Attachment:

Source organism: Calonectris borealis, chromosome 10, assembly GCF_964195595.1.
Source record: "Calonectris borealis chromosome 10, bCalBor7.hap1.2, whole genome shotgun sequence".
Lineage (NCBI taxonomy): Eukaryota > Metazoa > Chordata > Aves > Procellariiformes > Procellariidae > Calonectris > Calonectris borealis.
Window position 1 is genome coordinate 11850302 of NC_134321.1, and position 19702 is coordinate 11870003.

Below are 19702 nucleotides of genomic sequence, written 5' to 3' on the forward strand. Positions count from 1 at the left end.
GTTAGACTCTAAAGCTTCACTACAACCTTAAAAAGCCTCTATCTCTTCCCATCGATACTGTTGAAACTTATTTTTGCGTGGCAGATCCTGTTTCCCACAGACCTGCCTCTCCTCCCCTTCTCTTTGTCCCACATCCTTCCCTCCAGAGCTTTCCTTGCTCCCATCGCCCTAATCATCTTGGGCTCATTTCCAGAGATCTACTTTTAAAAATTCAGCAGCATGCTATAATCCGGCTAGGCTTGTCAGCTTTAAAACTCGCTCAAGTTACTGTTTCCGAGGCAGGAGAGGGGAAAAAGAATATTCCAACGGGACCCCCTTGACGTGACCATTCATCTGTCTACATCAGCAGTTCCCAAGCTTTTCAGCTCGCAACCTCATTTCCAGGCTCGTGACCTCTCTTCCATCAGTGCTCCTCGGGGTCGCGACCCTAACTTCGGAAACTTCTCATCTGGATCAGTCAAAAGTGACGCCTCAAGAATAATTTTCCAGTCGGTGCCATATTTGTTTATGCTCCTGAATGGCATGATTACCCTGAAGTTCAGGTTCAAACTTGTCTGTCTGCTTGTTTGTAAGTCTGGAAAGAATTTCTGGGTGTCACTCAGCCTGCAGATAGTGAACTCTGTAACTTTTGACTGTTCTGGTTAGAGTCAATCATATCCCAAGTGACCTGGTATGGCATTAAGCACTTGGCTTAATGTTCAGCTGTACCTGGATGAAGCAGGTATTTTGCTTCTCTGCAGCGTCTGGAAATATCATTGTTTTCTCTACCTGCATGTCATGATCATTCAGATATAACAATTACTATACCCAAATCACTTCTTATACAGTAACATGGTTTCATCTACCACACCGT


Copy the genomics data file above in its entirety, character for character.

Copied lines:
Source organism: Calonectris borealis, chromosome 10, assembly GCF_964195595.1.
Source record: "Calonectris borealis chromosome 10, bCalBor7.hap1.2, whole genome shotgun sequence".
Lineage (NCBI taxonomy): Eukaryota > Metazoa > Chordata > Aves > Procellariiformes > Procellariidae > Calonectris > Calonectris borealis.
Window position 1 is genome coordinate 11850302 of NC_134321.1, and position 19702 is coordinate 11870003.

Below are 19702 nucleotides of genomic sequence, written 5' to 3' on the forward strand. Positions count from 1 at the left end.
GTTAGACTCTAAAGCTTCACTACAACCTTAAAAAGCCTCTATCTCTTCCCATCGATACTGTTGAAACTTATTTTTGCGTGGCAGATCCTGTTTCCCACAGACCTGCCTCTCCTCCCCTTCTCTTTGTCCCACATCCTTCCCTCCAGAGCTTTCCTTGCTCCCATCGCCCTAATCATCTTGGGCTCATTTCCAGAGATCTACTTTTAAAAATTCAGCAGCATGCTATAATCCGGCTAGGCTTGTCAGCTTTAAAACTCGCTCAAGTTACTGTTTCCGAGGCAGGAGAGGGGAAAAAGAATATTCCAACGGGACCCCCTTGACGTGACCATTCATCTGTCTACATCAGCAGTTCCCAAGCTTTTCAGCTCGCAACCTCATTTCCAGGCTCGTGACCTCTCTTCCATCAGTGCTCCTCGGGGTCGCGACCCTAACTTCGGAAACTTCTCATCTGGATCAGTCAAAAGTGACGCCTCAAGAATAATTTTCCAGTCGGTGCCATATTTGTTTATGCTCCTGAATGGCATGATTACCCTGAAGTTCAGGTTCAAACTTGTCTGTCTGCTTGTTTGTAAGTCTGGAAAGAATTTCTGGGTGTCACTCAGCCTGCAGATAGTGAACTCTGTAACTTTTGACTGTTCTGGTTAGAGTCAATCATATCCCAAGTGACCTGGTATGGCATTAAGCACTTGGCTTAATGTTCAGCTGTACCTGGATGAAGCAGGTATTTTGCTTCTCTGCAGCGTCTGGAAATATCATTGTTTTCTCTACCTGCATGTCATGATCATTCAGATATAACAATTACTATACCCAAATCACTTCTTATACAGTAACATGGTTTCATCTACCACACCGT